Backus Woods Addition
Acadian flycatcher (Photo by Bill Hubick)
This property consists of mature deciduous forest of the Carolinian forest type, including both upland sand plain forest and forested swamp. Located within an Important Bird Area and Provincial Area of Natural and Scientific Interest, the property also contains provincially significant wetland.
Since the property has not been logged in more than 65 years, its habitat is in excellent condition. Situated adjacent to NCC's Backus Woods, it is part of a large and richly diverse forest, which sustains numerous rare species such as:
- prothonotary warbler
- Louisiana waterthrush
- Acadian flycatcher
- eastern hognosed snake
- eastern foxsnake
- Blanding’s turtle
- Jefferson salamander
- and others
These species are all very likely to exist on the property given the proximity and similar conditions to Backus Woods.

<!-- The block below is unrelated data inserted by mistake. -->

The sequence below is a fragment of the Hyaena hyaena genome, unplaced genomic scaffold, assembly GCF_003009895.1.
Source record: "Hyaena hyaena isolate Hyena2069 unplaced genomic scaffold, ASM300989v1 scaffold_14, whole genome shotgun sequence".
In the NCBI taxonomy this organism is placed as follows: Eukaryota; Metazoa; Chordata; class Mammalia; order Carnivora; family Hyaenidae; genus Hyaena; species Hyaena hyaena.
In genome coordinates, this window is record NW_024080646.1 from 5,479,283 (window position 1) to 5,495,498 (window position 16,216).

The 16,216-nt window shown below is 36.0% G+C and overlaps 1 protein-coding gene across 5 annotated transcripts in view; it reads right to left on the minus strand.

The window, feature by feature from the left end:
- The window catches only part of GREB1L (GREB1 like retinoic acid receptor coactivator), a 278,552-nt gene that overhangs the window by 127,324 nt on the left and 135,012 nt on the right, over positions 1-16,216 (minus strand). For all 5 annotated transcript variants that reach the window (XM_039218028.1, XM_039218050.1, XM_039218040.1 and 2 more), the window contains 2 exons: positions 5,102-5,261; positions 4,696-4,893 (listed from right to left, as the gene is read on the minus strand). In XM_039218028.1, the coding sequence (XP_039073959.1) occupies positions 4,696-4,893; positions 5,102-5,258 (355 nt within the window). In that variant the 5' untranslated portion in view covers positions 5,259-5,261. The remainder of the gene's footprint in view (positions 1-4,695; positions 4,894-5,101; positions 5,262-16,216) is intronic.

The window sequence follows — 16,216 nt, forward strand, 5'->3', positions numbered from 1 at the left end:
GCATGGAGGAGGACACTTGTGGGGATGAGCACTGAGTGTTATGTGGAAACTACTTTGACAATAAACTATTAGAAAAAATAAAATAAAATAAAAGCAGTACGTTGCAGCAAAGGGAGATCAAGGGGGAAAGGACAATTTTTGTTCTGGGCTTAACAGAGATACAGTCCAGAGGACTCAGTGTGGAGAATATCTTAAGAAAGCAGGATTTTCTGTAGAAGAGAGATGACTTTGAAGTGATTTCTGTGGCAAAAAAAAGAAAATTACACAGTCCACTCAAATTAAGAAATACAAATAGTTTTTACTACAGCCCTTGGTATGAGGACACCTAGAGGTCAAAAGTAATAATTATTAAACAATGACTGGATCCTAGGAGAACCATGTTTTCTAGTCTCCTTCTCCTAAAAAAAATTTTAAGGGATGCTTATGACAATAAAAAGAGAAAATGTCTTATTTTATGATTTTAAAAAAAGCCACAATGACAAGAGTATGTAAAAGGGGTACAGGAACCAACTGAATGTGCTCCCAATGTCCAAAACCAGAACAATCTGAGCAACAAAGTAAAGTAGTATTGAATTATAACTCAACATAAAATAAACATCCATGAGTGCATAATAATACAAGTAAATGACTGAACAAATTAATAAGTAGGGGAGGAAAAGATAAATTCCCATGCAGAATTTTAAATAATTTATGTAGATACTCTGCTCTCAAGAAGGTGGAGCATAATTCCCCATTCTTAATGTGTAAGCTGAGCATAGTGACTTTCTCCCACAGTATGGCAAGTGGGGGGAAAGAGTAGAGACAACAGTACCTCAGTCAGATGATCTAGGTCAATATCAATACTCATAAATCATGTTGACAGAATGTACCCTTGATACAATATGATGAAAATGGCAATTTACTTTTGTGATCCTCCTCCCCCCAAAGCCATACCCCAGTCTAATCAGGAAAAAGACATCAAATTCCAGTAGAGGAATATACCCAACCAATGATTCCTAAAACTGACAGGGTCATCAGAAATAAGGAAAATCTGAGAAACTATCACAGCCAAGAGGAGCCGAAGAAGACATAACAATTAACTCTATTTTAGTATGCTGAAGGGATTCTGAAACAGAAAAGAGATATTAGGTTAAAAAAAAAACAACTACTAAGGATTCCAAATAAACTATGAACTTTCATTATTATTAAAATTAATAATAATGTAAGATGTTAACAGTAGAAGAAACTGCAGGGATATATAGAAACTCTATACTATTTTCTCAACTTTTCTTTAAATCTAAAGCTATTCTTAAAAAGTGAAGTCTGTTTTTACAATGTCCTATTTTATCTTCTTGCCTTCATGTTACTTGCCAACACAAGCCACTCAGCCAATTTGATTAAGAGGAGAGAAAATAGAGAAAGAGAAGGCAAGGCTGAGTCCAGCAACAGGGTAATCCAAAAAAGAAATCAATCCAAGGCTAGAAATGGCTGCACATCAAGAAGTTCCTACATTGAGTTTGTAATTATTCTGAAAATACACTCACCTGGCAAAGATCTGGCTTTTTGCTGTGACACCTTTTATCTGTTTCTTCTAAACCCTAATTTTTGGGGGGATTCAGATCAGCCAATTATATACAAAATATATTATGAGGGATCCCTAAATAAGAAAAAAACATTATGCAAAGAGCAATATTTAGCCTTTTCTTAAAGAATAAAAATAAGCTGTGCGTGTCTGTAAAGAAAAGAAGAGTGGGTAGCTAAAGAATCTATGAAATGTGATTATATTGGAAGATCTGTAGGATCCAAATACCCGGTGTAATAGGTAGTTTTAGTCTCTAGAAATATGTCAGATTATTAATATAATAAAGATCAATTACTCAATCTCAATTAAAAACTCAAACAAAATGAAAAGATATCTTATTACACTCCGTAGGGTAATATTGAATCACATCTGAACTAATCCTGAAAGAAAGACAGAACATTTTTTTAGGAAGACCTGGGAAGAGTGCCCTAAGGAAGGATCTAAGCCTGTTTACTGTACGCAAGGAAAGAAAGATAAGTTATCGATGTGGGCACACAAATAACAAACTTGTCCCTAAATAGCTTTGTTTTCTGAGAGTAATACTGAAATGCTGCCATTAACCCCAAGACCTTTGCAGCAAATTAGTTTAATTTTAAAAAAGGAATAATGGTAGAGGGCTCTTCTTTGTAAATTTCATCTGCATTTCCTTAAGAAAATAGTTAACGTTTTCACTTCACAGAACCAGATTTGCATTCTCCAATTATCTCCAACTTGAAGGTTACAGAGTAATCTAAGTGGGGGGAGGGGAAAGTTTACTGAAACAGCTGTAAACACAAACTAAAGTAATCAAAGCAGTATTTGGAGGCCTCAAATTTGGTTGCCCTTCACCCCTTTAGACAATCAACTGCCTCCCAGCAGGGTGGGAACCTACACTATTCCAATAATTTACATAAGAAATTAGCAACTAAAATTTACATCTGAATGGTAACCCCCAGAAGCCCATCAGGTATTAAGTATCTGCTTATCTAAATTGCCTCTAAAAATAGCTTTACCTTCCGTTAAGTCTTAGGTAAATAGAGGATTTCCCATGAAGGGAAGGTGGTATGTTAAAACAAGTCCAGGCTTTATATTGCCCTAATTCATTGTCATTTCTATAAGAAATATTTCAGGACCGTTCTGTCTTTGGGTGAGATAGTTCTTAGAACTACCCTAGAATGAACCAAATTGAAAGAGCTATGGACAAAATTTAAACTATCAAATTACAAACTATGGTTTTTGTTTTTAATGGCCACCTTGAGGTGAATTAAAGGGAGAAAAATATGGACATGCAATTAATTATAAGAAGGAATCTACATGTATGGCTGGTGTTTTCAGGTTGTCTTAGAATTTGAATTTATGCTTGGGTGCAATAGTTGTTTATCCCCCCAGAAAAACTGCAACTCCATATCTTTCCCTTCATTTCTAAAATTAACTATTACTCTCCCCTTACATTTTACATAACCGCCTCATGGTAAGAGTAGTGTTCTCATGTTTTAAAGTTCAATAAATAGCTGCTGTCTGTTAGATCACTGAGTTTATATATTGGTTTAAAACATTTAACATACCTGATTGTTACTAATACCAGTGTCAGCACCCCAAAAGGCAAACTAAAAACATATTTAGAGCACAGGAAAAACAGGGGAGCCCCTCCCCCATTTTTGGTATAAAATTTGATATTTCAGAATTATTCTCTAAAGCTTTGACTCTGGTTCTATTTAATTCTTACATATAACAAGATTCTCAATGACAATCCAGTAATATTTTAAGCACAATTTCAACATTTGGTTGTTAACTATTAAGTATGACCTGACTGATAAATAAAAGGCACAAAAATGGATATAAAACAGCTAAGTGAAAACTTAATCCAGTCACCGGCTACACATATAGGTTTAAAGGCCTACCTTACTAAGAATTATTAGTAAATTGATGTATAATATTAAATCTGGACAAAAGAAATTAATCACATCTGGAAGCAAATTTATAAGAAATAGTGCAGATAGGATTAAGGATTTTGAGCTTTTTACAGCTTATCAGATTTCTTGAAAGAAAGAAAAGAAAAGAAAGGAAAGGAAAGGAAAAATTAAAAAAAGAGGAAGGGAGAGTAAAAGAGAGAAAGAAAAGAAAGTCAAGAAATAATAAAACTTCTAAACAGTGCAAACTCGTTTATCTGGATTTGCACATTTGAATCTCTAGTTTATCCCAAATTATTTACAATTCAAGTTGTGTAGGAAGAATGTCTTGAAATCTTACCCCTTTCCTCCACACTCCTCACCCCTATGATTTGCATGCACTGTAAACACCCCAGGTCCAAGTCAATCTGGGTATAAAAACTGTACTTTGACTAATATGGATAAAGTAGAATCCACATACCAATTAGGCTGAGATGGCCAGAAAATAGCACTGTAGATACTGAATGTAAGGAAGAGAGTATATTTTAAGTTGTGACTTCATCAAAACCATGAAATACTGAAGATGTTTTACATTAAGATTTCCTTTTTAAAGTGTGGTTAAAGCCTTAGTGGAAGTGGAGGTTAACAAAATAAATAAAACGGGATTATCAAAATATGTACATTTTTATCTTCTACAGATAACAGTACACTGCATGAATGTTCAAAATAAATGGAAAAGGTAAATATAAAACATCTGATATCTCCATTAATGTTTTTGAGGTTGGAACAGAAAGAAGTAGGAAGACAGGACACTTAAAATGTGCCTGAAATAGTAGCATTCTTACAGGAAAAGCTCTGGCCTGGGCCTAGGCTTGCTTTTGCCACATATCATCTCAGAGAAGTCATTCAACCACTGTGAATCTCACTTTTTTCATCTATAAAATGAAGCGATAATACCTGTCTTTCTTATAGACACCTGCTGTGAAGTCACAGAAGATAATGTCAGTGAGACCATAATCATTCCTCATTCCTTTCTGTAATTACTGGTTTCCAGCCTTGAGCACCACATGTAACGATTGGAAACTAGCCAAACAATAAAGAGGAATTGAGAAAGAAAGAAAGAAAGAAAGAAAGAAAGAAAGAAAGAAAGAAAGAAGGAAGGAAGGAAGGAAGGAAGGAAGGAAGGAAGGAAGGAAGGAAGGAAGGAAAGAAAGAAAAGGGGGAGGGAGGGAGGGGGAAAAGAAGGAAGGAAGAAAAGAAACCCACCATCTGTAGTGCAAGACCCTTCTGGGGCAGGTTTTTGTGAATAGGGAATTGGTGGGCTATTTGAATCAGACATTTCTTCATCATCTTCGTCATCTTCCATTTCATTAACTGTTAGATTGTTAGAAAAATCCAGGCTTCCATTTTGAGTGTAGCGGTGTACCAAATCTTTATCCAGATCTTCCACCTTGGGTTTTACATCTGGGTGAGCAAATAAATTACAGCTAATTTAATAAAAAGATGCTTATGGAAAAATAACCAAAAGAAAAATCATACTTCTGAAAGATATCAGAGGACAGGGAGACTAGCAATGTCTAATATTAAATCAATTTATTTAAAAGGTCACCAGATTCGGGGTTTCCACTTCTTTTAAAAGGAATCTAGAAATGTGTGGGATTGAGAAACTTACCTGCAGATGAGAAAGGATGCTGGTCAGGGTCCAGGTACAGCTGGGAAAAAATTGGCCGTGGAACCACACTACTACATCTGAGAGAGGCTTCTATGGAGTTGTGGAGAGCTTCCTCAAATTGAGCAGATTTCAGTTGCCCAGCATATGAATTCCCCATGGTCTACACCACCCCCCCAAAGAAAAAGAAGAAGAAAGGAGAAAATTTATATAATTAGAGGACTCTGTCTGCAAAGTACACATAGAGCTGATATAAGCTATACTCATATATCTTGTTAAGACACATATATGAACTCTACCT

The Southern Norfolk Sand Plain Natural Area contains more than 494, 200 acres (200,000 hectares) of rolling hills and shoreline. Here, the habitat features sand plain forests, an array of wetlands, sand spits and coastal sand dunes. The area also encompasses a significant portion of nearshore Lake Erie and Long Point Bay.
The Norfolk area is characterized by the highest level of forest cover in southwestern Ontario and the world famous wetlands of Long Point peninsula. Located within the Carolinian life zone, the area is one of the most biologically diverse regions in Canada and is one of two areas supporting the highest densities of species at risk in the country. The Norfolk area supports 60 species considered at risk nationally under the Species at Risk Act, as well as 221 provincially rare species.
A natural partnership
Most of the lands in the Southern Norfolk Sand Plain Natural Area are private. NCC currently owns about 5,000 acres (2,020 hectares) in this area. And now, thanks in part to funding through the TD Forests program, NCC has protected an additional 43 acres (17 hectares) adjacent to Backus Woods.
The TD Forests program will increase the amount of forested lands protected and cared for by the Nature Conservancy of Canada. Over five years, the program will conserve an average of more than two football fields a day. TD and NCC are also engaging more Canadians in the mission to conserve our forests, which will safeguard not just the trees, but all the living things that rely on forested habitats.
- Government of Canada, through the Natural Areas Conservation Program